Sunday, April 20, 2008

Speaking of Love

Speaking of love, I was reading the sayings of Love himself the other day, The Words of Jesus, which is just out from Phyllis Tickle. The four Gospels pared back down to almost the bare words of Jesus, with the narrative removed, as his sayings were originally, before they were written down. Before they became the Gospels more or less as we know them today.

And between you and me, what a treasure trove the bit is at the beginning, before Phyllis lets Jesus rip. It’s called “Reflections on the Words of Jesus.” An introduction of sorts, but an introduction as you rarely get one. An introduction that. Well. Opens us up to some extraordinarily powerful observations from a remarkable and prodigiously faithful Christian.

I’ve had the pleasure of knowing Phyllis for several years, and for those of you who haven’t had that grace bestowed upon you, let me say that you are sorely missing out on a dimension of what it means to be a faithful Christian. What a blessing she is!

But if you don’t know her, you still have the opportunity of being touched quite powerfully by her, if you read this introduction. Let me quote a few sentences so that you can get a feeling for what I’m talking about.

“Whatever Jesus of Nazareth was and is, He is not, and never has been, a systematic theologian. …we are inaccurate, if not arrogant and stupid, in thinking that consistency is necessary, let alone a necessary restriction upon God. More probably, it now seems to me, consistency is a consolation slavishly desired by those of us who are still caught within time and the confines of personal perception.”

“We have become lost in a wilderness of scholarship that forgot to bring faith and humility along for the trek.”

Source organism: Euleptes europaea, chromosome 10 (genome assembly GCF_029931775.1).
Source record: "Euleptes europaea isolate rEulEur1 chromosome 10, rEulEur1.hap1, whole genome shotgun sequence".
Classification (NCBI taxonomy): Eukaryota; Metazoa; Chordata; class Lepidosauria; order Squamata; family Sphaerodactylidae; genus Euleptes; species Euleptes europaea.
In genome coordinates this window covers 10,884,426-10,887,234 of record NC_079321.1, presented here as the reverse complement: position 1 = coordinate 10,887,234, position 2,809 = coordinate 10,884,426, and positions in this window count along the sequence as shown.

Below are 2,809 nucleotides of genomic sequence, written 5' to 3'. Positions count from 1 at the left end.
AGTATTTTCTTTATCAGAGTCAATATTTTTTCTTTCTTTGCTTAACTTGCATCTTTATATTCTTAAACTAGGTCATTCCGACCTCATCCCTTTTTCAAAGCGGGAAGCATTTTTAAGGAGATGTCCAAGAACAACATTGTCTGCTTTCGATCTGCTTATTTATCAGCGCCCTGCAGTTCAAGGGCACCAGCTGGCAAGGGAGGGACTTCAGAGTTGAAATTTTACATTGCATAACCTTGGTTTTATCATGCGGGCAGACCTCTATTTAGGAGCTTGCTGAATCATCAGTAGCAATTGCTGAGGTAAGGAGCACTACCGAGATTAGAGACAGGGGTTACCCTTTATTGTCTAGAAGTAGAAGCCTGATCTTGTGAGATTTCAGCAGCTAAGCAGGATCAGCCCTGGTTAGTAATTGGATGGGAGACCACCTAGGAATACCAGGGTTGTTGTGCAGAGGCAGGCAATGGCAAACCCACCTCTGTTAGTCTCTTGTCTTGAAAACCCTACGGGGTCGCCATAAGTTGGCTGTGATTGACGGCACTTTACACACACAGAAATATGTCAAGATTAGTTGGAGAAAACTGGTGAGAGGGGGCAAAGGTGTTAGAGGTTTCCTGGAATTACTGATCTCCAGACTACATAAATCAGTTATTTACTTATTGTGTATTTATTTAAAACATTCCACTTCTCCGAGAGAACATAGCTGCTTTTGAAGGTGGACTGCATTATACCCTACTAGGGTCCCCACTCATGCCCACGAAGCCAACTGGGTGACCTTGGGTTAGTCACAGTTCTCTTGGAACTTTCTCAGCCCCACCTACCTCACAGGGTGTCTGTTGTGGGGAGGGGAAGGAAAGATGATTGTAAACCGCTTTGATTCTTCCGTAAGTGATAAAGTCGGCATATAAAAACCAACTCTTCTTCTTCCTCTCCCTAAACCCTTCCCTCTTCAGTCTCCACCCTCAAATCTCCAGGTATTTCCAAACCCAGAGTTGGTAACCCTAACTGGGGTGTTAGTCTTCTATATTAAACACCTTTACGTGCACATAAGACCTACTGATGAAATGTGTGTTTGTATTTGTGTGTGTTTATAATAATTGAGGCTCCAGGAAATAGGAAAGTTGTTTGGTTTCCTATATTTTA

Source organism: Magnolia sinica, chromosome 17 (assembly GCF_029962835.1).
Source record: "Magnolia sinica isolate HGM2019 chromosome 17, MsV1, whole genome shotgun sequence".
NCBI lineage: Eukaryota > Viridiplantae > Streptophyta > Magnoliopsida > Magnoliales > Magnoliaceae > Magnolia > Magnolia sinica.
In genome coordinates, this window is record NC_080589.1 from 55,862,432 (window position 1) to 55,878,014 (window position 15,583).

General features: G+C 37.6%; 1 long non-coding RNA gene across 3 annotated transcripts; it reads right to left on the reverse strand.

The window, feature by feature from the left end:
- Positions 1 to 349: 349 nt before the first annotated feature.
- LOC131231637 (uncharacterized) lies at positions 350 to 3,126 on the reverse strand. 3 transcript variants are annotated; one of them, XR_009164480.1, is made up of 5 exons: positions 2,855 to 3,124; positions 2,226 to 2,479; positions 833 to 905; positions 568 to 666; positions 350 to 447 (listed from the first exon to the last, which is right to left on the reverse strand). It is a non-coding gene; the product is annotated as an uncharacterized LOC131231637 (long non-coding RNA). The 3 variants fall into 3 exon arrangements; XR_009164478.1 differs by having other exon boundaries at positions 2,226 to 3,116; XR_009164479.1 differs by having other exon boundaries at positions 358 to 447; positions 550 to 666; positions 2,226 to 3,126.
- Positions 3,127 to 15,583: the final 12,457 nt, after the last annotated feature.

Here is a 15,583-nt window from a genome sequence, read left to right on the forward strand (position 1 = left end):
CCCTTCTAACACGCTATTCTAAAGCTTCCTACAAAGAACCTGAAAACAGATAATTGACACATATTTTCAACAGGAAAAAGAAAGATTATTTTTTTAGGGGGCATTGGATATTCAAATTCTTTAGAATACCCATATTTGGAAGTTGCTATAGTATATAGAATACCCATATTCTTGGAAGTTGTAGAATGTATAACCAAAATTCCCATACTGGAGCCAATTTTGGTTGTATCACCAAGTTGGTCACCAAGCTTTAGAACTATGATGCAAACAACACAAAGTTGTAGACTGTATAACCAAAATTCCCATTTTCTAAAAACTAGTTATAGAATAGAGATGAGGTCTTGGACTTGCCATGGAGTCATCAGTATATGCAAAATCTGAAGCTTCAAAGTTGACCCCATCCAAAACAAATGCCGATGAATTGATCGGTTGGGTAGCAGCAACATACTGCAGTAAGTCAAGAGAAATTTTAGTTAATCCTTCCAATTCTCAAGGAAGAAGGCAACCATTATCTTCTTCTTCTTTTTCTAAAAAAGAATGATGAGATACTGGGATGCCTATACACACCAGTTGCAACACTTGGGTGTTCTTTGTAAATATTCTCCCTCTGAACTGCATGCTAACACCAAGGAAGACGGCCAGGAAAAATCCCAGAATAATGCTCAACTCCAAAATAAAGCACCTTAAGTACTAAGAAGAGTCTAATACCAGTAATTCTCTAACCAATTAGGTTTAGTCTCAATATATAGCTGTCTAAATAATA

“It would seem, moreover, that there is a strong probability that all of it—healing, resurrecting, and bringing good news—is going to offend, drive away, or grieve many of those who hear Him or hear about Him. Together, they are to winnow out those who can dare the Kingdom from those who cannot.”

“Yet here, in a sizeable portion of His whole range of Sayings, is Jesus, Son of God, seeming to teach that outside of ‘now’ is ‘is.’ And after ‘now’ is done with us and we with it—as soon as space-time’s ‘now’ is passed through—everyone of us is.”

“…I had no ‘picture’ in my head for this offensive, yearning, intense Jesus. I had no image that would or could accommodate the now-obvious emphasis and definitions He placed on the end and the hereafter. A God burning to be fathomed and yet with so grizzly a message was not a Jesus I had ever seen before.”

There is more. Much more. Delightful, insightful stuff. Understandings that I would not have come to on my own and that shed powerful new light on Jesus and what he means. What he means to mean. What he means by love. And what his love means.

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